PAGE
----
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"It's still a wonder to me that Kevin was able to create something that addresses what I was looking for based on a brief conversation. It's tactile, relaxing to listen to, and my sighted friends tell me it's beautiful as well."
--Denise Thompson, Founder and Executive Director, Creating Community Inclusion, Inc., Phoenix, Arizona



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How to Use an Air Shaper – and Why You’d Want To



A viewer saw a machine in the background of some of Kevin's videos and asked what it is.

The machine is an air-power metal shaper. It has a big power head that runs off air pressure from, for example, a compressor. A foot pedal on the floor controls how much air feeds to the power head, which runs a die that rattles up and down against a fixed anvil on the bottom. There are many different types of dies and anvils for different jobs.

Kevin is sure you're thinking, “OK, fine, but what does that do for me?”

He tells viewers to turn down their speakers and shapes a piece of aluminum with the air shaper. It is loud!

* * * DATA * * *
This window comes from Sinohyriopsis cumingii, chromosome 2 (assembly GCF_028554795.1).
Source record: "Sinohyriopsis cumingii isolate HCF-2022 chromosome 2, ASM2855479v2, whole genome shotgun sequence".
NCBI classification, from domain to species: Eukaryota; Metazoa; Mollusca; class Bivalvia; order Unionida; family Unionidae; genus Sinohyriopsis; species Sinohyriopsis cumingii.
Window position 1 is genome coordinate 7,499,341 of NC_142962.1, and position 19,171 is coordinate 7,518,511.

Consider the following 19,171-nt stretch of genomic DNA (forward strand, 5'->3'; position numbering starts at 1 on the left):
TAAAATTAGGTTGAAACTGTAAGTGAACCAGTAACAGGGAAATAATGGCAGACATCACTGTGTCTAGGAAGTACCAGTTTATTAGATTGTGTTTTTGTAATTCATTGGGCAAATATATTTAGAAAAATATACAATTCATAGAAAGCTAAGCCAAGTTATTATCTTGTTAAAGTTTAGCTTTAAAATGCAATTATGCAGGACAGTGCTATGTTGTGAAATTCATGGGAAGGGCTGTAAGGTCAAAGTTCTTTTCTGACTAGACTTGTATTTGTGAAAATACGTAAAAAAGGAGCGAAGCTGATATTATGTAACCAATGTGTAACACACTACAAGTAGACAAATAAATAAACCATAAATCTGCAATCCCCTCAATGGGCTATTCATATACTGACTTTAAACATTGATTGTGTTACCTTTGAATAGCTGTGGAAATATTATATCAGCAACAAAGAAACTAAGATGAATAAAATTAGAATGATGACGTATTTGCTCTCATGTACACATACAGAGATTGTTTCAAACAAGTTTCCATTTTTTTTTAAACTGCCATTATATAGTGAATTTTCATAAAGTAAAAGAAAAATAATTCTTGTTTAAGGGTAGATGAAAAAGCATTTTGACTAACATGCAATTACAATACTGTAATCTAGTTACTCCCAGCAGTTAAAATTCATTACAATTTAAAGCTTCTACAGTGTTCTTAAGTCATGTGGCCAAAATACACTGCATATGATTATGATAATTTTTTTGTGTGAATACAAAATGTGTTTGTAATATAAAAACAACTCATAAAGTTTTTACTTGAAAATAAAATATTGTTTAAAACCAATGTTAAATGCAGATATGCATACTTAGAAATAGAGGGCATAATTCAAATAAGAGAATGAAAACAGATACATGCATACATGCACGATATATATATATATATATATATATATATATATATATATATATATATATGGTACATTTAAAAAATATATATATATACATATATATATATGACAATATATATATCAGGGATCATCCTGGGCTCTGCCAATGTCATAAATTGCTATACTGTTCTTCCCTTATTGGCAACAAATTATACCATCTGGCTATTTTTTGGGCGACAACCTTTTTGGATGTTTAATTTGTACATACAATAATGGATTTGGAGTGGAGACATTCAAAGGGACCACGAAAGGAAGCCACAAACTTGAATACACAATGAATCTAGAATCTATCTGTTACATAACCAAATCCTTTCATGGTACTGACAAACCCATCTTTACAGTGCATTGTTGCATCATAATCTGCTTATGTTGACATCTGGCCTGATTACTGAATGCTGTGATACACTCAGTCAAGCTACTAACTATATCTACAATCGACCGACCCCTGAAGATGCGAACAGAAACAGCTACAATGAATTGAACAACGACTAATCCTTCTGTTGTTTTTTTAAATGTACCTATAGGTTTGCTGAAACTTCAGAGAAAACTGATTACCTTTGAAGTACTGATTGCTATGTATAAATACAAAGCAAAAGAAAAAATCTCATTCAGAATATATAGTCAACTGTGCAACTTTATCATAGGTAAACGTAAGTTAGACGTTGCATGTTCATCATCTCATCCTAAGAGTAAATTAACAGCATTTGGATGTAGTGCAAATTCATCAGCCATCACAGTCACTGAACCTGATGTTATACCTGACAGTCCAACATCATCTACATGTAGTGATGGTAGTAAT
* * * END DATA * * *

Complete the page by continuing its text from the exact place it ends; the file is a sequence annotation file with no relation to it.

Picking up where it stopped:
Kevin shows what the air shaper has done to a piece of aluminum in a short period of time. You can take a flat piece of metal and dish it out to make a bowl, a cap, or anything you want to shape in a rounded form.

Next he takes out the shallow die and puts in a more pointed one and shapes a corner of the aluminum. Kevin shows the difference between what it did to the aluminum compared to the first die, even with the same air pressure.

This air shaper comes with a small set of different dies. Kevin shows steel ones, like he’s been using, as well as plastic, rubber and leather dies. The plastic ones are for shrinking and planishing, which smooths out the metal, getting out the hammer marks. It may even mean you don’t have to grind!

So that's just a couple of things an air shaper will do.

A couple of things that this machine will NOT do is shape steel thicker than a quarter inch. If you get the big power head, though, you can shape ¼” steel.

The other thing you don't do with this machine is try to shape hot metal with it. The heat will destroy the temper in the dies and anvil.

Hopefully that answers the viewer’s question. Kevin asks you to “like” this video and leave your comments below. Well, you might want to hang out for another moment to see an unusual way Kevin plays with this equipment ….


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